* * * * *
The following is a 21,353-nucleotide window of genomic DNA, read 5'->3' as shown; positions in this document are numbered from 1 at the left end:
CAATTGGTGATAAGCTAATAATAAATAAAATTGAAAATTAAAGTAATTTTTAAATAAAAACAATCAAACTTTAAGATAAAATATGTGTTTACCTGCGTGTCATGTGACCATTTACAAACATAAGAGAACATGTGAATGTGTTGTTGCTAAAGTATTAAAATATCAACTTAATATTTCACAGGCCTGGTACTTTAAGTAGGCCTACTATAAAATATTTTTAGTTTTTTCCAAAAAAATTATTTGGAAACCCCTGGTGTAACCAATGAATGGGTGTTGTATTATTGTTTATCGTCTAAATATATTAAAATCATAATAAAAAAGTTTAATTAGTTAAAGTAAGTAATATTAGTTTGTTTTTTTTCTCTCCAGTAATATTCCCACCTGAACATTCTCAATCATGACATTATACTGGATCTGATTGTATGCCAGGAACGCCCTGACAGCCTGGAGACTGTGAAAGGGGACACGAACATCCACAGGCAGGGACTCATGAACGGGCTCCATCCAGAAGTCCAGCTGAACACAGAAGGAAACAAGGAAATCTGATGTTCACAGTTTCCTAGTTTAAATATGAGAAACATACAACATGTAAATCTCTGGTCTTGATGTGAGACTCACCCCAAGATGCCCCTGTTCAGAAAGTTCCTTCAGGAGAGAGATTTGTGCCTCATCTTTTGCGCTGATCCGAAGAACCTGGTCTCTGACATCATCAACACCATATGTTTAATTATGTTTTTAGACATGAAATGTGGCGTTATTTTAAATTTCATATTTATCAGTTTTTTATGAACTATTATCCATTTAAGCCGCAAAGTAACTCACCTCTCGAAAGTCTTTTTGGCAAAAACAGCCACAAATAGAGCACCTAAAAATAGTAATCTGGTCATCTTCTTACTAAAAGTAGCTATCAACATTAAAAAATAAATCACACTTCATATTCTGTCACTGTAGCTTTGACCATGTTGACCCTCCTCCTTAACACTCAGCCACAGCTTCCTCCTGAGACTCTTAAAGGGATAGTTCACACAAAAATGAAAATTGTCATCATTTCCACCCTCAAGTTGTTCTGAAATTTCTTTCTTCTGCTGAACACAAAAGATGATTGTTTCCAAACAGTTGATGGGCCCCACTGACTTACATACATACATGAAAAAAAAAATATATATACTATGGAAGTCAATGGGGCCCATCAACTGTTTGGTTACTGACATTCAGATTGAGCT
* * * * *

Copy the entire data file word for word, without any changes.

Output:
The following is a 21,353-nucleotide window of genomic DNA, read 5'->3' as shown; positions in this document are numbered from 1 at the left end:
CAATTGGTGATAAGCTAATAATAAATAAAATTGAAAATTAAAGTAATTTTTAAATAAAAACAATCAAACTTTAAGATAAAATATGTGTTTACCTGCGTGTCATGTGACCATTTACAAACATAAGAGAACATGTGAATGTGTTGTTGCTAAAGTATTAAAATATCAACTTAATATTTCACAGGCCTGGTACTTTAAGTAGGCCTACTATAAAATATTTTTAGTTTTTTCCAAAAAAATTATTTGGAAACCCCTGGTGTAACCAATGAATGGGTGTTGTATTATTGTTTATCGTCTAAATATATTAAAATCATAATAAAAAAGTTTAATTAGTTAAAGTAAGTAATATTAGTTTGTTTTTTTTCTCTCCAGTAATATTCCCACCTGAACATTCTCAATCATGACATTATACTGGATCTGATTGTATGCCAGGAACGCCCTGACAGCCTGGAGACTGTGAAAGGGGACACGAACATCCACAGGCAGGGACTCATGAACGGGCTCCATCCAGAAGTCCAGCTGAACACAGAAGGAAACAAGGAAATCTGATGTTCACAGTTTCCTAGTTTAAATATGAGAAACATACAACATGTAAATCTCTGGTCTTGATGTGAGACTCACCCCAAGATGCCCCTGTTCAGAAAGTTCCTTCAGGAGAGAGATTTGTGCCTCATCTTTTGCGCTGATCCGAAGAACCTGGTCTCTGACATCATCAACACCATATGTTTAATTATGTTTTTAGACATGAAATGTGGCGTTATTTTAAATTTCATATTTATCAGTTTTTTATGAACTATTATCCATTTAAGCCGCAAAGTAACTCACCTCTCGAAAGTCTTTTTGGCAAAAACAGCCACAAATAGAGCACCTAAAAATAGTAATCTGGTCATCTTCTTACTAAAAGTAGCTATCAACATTAAAAAATAAATCACACTTCATATTCTGTCACTGTAGCTTTGACCATGTTGACCCTCCTCCTTAACACTCAGCCACAGCTTCCTCCTGAGACTCTTAAAGGGATAGTTCACACAAAAATGAAAATTGTCATCATTTCCACCCTCAAGTTGTTCTGAAATTTCTTTCTTCTGCTGAACACAAAAGATGATTGTTTCCAAACAGTTGATGGGCCCCACTGACTTACATACATACATGAAAAAAAAAATATATATACTATGGAAGTCAATGGGGCCCATCAACTGTTTGGTTACTGACATTCAGATTGAGCT